Think of what our Lord Jesus said about this in Luke 6:35.  He taught how we’re to love our enemies and do good to them – why?  Because that’s how God is.  Christ said in verse 35 that God “is kind to the ungrateful and the evil.”  And how is he kind to the ungrateful and the evil?  To answer that, we should listen to what Jesus says in Matthew 5:45, “For he makes his sun rise on the evil and on the good, and sends rain on the just and the unjust.”  In other words, the maintenance of nature is a common benefit enjoyed by all human beings and all creatures.  When the sun comes up each day and the earth hasn’t been destroyed, that’s God’s kindness.  When the rain falls and then it stops without rising up above all the mountains of the earth, that’s God’s kindness.

Now why does God show this kindness to his creation?  Ultimately it’s for the sake of the gospel -- it’s for the good news of Jesus Christ.  We know that because of what Scripture says in Romans 2:4.  Please turn there with me and let’s read that together.  Notice that God is rich in kindness, forbearance, and patience.  We see that with this covenant of nature in Genesis 9.  God doesn’t owe it to us to make a promise like this.  But he is rich in kindness.  But then Romans 2:4 also tells us the purpose:  “God’s kindness is meant to lead you to repentance…”  God’s kindness is meant to bring us to our knees recognizing our unworthiness to receive such kindness because we’re sinners who constantly rebel against God.  And God’s kindness is meant to bring us to look to Christ as the ultimate expression of God’s kindness to sinners.  We’re meant to look to him for the forgiveness of every sin which would otherwise leave us under worse judgment than what the world received in the Flood.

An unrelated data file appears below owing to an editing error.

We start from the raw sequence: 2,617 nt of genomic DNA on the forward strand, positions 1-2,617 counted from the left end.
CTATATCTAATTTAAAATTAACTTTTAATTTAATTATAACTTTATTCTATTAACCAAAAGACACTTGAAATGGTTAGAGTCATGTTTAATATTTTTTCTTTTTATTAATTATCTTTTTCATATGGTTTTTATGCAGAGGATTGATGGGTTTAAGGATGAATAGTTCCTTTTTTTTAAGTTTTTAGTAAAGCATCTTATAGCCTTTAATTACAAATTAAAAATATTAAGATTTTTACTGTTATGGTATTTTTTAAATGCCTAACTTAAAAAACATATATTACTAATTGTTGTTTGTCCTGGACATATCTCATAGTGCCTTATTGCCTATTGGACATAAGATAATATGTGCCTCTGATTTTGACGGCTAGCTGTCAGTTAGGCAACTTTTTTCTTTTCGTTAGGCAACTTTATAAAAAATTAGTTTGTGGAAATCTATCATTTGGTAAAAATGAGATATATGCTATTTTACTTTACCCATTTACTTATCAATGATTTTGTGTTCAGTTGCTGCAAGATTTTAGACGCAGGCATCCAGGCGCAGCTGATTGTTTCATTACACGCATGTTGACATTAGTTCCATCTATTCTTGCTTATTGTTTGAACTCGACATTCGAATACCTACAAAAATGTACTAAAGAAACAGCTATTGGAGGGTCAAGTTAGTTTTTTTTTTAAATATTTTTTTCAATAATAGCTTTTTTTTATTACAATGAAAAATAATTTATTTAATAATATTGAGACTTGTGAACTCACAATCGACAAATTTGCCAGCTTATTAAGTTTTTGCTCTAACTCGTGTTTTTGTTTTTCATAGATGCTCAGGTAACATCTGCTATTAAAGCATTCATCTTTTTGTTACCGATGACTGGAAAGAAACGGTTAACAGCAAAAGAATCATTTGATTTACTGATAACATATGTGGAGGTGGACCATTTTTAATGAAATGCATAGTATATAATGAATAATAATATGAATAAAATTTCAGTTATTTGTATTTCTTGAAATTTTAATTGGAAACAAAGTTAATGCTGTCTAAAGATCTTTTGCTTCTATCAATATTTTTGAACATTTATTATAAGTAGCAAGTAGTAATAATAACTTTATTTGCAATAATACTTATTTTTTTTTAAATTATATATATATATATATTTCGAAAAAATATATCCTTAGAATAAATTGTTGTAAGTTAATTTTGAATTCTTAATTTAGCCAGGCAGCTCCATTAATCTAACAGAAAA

Loved ones, this covenant with nature ultimately serves the covenant of grace in which the gospel is found.  The covenant with nature serves the covenant of grace by drawing people into it.  But the covenant with nature also creates an environment in which the covenant of grace can exist and also ultimately be fulfilled with the coming of Jesus Christ.  If God didn’t preserve the world, there’d be no covenant of grace and there would have been no Mediator for us, no Saviour.  That’s why we say the covenant with nature serves the covenant of grace.    

So it has a link to the gospel, but there’s also a connection in how we respond.  The world around us has the testimony of a rising sun and falling rain, a world which will continue till the end of the age.  The world has God’s kindness and everyone is responsible for how they respond to that.  But for those in the covenant of grace, our responsibility to respond properly is amplified.  That’s because we’re also confronted with God’s revelation in Scripture.  We see God’s kindness in the rising sun and falling rain and a preserved earth, but we also learn much more about God’s kindness from Scripture and especially in what he’s done in sending his Son.  Now with greater knowledge comes greater responsibility and accountability.  So loved ones, don’t let God’s kindness escape your notice.  Notice how kind he is in this world and especially in Christ, and let it lead you continually to repentance and faith in Christ.  God lavishes his kindness on you – and you don’t deserve it, you deserve the opposite.  So, seeing that, turn away from your sins and look to Christ, keep looking to Christ, and I promise you that you’ll experience even more of God’s kindness in this age and in the age to come.